There’s a long piece over at the Freakonomics blog examining recent claims about organic agriculture and climate change. Two approaches are contrasted. First, the Rodale Institute’s 2008 report which claimed that organic agriculture could sequester 40% of global carbon emissions. Ah but, carbon dioxide is not the primary greenhouse gas associated with agriculture. Methane and nitrous oxide contribute far more. And organic ag releases far more of those, according to Steve Savage, a plant scientist and blogger, who concludes that “organic farming is not the best option from a climate change point of view”.
At which point everything could descend into the entrenched mud-slinging we’re used to, except that in the Freakonomics piece, it doesn’t. James McWilliams outlines the different ways in which “conventional” and “organic” make their different contributions to climate change, and even goes so far as to suggest that there could be ways in which organic practices could be modified to reduce their contributions (the reverse, not so much).
To me, though, there are a couple of things wrong with the whole approach. One is that the attempt to come up with global estimates of the “productivity” and “carbon footprint”1 of any single system is bound to run into problems regarding specific elements of the estimate. And then the debate gets bogged down in those elements rather than in trying to move forward. A clear example is that as far as I can tell neither McMillan nor Savage includes the carbon footprint of food transportation. And the model of organic agriculture seems to be one of intensive monoculture, but using manure and organic fertilizers rather than energy-intensive synthetic fertilizers. I’m not saying we need to become geophagous strict locavores, but maybe we do need to look more closely at integrated food and farming systems, on a smaller scale. Climate change may be a global problem, but local efforts can contribute to solutions. I like the idea of just cutting out a couple of meals of factory-farmed red-meat a week myself. Except that I already do. So what’s the next small change I could make?Footnotes:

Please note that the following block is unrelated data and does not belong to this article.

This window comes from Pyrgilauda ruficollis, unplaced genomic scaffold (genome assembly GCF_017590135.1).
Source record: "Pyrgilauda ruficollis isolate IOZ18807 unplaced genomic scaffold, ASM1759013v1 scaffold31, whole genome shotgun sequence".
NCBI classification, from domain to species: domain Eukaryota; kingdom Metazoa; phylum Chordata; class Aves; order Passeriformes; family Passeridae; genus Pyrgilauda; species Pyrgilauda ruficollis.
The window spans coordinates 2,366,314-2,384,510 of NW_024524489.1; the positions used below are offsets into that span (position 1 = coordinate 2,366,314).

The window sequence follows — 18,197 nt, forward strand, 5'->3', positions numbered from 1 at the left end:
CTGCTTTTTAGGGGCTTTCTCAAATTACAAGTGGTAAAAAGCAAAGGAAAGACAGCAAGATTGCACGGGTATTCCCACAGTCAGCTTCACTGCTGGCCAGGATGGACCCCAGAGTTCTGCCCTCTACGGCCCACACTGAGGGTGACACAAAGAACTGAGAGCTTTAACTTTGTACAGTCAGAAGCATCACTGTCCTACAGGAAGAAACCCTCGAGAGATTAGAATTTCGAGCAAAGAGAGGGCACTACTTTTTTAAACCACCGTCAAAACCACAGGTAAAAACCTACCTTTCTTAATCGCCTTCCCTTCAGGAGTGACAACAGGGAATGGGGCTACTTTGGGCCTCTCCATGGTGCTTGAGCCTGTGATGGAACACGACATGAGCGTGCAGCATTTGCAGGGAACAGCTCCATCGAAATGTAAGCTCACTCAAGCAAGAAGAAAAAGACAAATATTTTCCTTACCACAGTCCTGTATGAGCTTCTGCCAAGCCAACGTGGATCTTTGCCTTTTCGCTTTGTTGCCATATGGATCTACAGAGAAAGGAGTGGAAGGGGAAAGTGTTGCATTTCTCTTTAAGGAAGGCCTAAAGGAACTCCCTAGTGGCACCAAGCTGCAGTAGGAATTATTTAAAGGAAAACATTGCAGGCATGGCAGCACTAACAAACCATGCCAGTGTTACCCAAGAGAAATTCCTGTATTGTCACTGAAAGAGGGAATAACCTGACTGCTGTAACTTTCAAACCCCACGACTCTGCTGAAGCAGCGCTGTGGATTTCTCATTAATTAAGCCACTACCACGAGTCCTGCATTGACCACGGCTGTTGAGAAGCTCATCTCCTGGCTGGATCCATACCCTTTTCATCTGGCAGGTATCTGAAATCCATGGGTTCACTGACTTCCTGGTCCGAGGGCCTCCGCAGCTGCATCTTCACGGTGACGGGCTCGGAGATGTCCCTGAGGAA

- And yes, I’m well aware that I’m not even getting into the discussion of those terms. [↩]